Adaptive Foraging: Effects of Resource Conditions on Search Paths in a Web-Based Foraging Game

Abstract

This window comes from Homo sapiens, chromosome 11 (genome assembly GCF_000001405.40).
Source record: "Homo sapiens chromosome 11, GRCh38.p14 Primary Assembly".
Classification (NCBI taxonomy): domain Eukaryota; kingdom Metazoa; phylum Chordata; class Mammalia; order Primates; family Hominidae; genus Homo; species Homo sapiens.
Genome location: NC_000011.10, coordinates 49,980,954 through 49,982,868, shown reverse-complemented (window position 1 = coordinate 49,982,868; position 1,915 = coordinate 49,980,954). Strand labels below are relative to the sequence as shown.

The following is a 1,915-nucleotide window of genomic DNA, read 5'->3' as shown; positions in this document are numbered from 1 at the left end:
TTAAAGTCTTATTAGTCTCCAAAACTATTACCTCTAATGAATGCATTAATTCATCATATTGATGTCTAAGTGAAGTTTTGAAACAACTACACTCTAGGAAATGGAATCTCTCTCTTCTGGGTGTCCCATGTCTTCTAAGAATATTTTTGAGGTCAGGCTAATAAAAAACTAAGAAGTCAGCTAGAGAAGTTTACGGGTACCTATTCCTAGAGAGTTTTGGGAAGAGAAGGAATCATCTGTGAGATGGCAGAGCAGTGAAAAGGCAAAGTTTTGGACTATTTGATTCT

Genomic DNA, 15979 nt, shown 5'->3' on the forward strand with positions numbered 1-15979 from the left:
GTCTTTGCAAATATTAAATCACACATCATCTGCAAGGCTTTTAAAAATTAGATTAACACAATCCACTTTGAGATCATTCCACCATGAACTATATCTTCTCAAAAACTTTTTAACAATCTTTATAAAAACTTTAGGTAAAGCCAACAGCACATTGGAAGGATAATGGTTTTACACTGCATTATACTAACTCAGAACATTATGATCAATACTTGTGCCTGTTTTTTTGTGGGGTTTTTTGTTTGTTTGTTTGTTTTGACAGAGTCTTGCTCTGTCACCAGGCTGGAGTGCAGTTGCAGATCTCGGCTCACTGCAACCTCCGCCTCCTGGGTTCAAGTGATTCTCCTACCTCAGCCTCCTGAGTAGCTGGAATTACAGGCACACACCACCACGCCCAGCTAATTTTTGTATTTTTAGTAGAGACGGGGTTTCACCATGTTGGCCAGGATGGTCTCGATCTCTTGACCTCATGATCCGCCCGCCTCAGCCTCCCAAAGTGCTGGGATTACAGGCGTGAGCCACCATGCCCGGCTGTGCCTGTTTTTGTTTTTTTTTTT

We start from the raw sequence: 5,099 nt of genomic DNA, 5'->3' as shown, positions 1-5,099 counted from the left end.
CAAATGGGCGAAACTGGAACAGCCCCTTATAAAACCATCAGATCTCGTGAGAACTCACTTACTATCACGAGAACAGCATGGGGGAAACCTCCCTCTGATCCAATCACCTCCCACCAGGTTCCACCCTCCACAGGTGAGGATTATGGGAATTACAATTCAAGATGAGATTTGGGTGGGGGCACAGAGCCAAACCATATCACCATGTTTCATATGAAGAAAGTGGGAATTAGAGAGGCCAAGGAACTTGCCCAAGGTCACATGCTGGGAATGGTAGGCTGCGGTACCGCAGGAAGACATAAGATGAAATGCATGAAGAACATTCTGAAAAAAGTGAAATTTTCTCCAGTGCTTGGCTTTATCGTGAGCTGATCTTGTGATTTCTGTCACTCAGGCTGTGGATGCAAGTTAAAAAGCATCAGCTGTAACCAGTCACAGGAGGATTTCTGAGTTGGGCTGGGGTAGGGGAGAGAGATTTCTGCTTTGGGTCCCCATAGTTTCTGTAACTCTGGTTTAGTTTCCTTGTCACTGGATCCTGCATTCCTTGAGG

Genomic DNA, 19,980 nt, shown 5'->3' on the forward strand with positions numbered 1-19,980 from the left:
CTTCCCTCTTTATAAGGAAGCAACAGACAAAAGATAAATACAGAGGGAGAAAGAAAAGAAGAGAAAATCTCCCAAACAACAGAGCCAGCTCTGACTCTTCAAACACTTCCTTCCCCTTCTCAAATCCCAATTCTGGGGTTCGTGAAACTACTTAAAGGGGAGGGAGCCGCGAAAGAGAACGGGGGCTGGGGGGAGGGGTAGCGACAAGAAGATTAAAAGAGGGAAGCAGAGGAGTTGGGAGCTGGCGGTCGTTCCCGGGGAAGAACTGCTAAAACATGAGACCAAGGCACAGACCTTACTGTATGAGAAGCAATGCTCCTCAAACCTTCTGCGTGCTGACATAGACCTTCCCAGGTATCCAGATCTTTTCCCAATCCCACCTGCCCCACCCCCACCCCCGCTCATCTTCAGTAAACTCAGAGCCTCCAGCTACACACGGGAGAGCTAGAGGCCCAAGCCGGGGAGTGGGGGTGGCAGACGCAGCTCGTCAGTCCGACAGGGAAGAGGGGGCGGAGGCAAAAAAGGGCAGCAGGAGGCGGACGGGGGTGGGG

Foraging is a search process common to mobile organisms, and foraging paths commonly exhibit statistical patterns akin to Lévy walks. There may be common factors and benefits underlying these patterns, but investigations are hindered by difficulty in assessing and manipulating search environments and task conditions. In the present study, a simple foraging game was developed to isolate and manipulate two factors hypothesized to make Lévy walks adaptive search strategies—sparsity, and spatial clustering of targets in the search environment. Players navigated a fuel-limited ship over a 2D grid to find as many targets as possible, rendered as asteroids in outer space. Over 1800 participants were recruited to play using Amazon’s Mechanical Turk, in order to widely sample the parameter space defined by degrees of target sparsity and clustering. Observed search paths resembled Lévy walks with memory, and those of high performers were found to vary adaptively with clustering, but not sparsity. Results indicate that Lévy-like walks can emerge from search strategies and algorithms adapted to environments with clustered resources.


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